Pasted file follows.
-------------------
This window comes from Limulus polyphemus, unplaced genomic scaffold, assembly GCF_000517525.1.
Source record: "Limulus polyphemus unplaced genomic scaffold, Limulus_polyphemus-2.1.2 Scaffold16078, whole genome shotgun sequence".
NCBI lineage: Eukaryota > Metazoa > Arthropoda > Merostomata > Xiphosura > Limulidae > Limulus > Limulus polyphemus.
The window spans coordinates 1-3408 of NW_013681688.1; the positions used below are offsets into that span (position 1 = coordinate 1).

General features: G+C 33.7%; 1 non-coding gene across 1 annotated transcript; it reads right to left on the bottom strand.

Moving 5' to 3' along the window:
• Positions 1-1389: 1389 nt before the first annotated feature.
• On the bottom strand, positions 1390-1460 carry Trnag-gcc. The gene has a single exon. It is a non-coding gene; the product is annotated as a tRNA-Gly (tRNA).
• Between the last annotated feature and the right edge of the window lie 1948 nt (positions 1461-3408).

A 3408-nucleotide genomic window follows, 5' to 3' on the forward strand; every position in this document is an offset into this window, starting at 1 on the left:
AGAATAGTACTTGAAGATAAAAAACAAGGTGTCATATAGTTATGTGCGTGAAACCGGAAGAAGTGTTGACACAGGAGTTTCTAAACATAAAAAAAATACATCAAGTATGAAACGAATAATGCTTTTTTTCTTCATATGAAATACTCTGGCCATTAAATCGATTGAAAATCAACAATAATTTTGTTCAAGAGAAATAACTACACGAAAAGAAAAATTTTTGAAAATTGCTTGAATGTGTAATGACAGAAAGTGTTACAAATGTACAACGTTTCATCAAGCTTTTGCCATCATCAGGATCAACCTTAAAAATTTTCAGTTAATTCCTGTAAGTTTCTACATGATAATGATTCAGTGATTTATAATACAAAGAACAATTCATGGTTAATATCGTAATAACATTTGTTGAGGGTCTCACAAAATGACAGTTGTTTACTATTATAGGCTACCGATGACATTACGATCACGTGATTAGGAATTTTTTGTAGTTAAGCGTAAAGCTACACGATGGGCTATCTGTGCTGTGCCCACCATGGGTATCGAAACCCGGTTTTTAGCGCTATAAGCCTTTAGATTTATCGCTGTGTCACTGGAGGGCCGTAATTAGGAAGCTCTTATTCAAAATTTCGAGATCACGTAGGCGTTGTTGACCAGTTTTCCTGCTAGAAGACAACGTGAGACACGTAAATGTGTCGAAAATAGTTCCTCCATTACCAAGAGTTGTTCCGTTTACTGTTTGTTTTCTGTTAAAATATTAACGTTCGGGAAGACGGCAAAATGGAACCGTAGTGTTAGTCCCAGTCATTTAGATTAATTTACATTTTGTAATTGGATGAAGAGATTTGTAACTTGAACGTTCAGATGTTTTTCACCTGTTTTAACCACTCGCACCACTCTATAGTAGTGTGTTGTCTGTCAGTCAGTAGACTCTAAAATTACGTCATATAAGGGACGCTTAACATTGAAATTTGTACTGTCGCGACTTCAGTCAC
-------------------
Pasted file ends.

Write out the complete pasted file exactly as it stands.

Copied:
This window comes from Limulus polyphemus, unplaced genomic scaffold, assembly GCF_000517525.1.
Source record: "Limulus polyphemus unplaced genomic scaffold, Limulus_polyphemus-2.1.2 Scaffold16078, whole genome shotgun sequence".
NCBI lineage: Eukaryota > Metazoa > Arthropoda > Merostomata > Xiphosura > Limulidae > Limulus > Limulus polyphemus.
The window spans coordinates 1-3408 of NW_013681688.1; the positions used below are offsets into that span (position 1 = coordinate 1).

General features: G+C 33.7%; 1 non-coding gene across 1 annotated transcript; it reads right to left on the bottom strand.

Moving 5' to 3' along the window:
• Positions 1-1389: 1389 nt before the first annotated feature.
• On the bottom strand, positions 1390-1460 carry Trnag-gcc. The gene has a single exon. It is a non-coding gene; the product is annotated as a tRNA-Gly (tRNA).
• Between the last annotated feature and the right edge of the window lie 1948 nt (positions 1461-3408).

A 3408-nucleotide genomic window follows, 5' to 3' on the forward strand; every position in this document is an offset into this window, starting at 1 on the left:
AGAATAGTACTTGAAGATAAAAAACAAGGTGTCATATAGTTATGTGCGTGAAACCGGAAGAAGTGTTGACACAGGAGTTTCTAAACATAAAAAAAATACATCAAGTATGAAACGAATAATGCTTTTTTTCTTCATATGAAATACTCTGGCCATTAAATCGATTGAAAATCAACAATAATTTTGTTCAAGAGAAATAACTACACGAAAAGAAAAATTTTTGAAAATTGCTTGAATGTGTAATGACAGAAAGTGTTACAAATGTACAACGTTTCATCAAGCTTTTGCCATCATCAGGATCAACCTTAAAAATTTTCAGTTAATTCCTGTAAGTTTCTACATGATAATGATTCAGTGATTTATAATACAAAGAACAATTCATGGTTAATATCGTAATAACATTTGTTGAGGGTCTCACAAAATGACAGTTGTTTACTATTATAGGCTACCGATGACATTACGATCACGTGATTAGGAATTTTTTGTAGTTAAGCGTAAAGCTACACGATGGGCTATCTGTGCTGTGCCCACCATGGGTATCGAAACCCGGTTTTTAGCGCTATAAGCCTTTAGATTTATCGCTGTGTCACTGGAGGGCCGTAATTAGGAAGCTCTTATTCAAAATTTCGAGATCACGTAGGCGTTGTTGACCAGTTTTCCTGCTAGAAGACAACGTGAGACACGTAAATGTGTCGAAAATAGTTCCTCCATTACCAAGAGTTGTTCCGTTTACTGTTTGTTTTCTGTTAAAATATTAACGTTCGGGAAGACGGCAAAATGGAACCGTAGTGTTAGTCCCAGTCATTTAGATTAATTTACATTTTGTAATTGGATGAAGAGATTTGTAACTTGAACGTTCAGATGTTTTTCACCTGTTTTAACCACTCGCACCACTCTATAGTAGTGTGTTGTCTGTCAGTCAGTAGACTCTAAAATTACGTCATATAAGGGACGCTTAACATTGAAATTTGTACTGTCGCGACTTCAGTCAC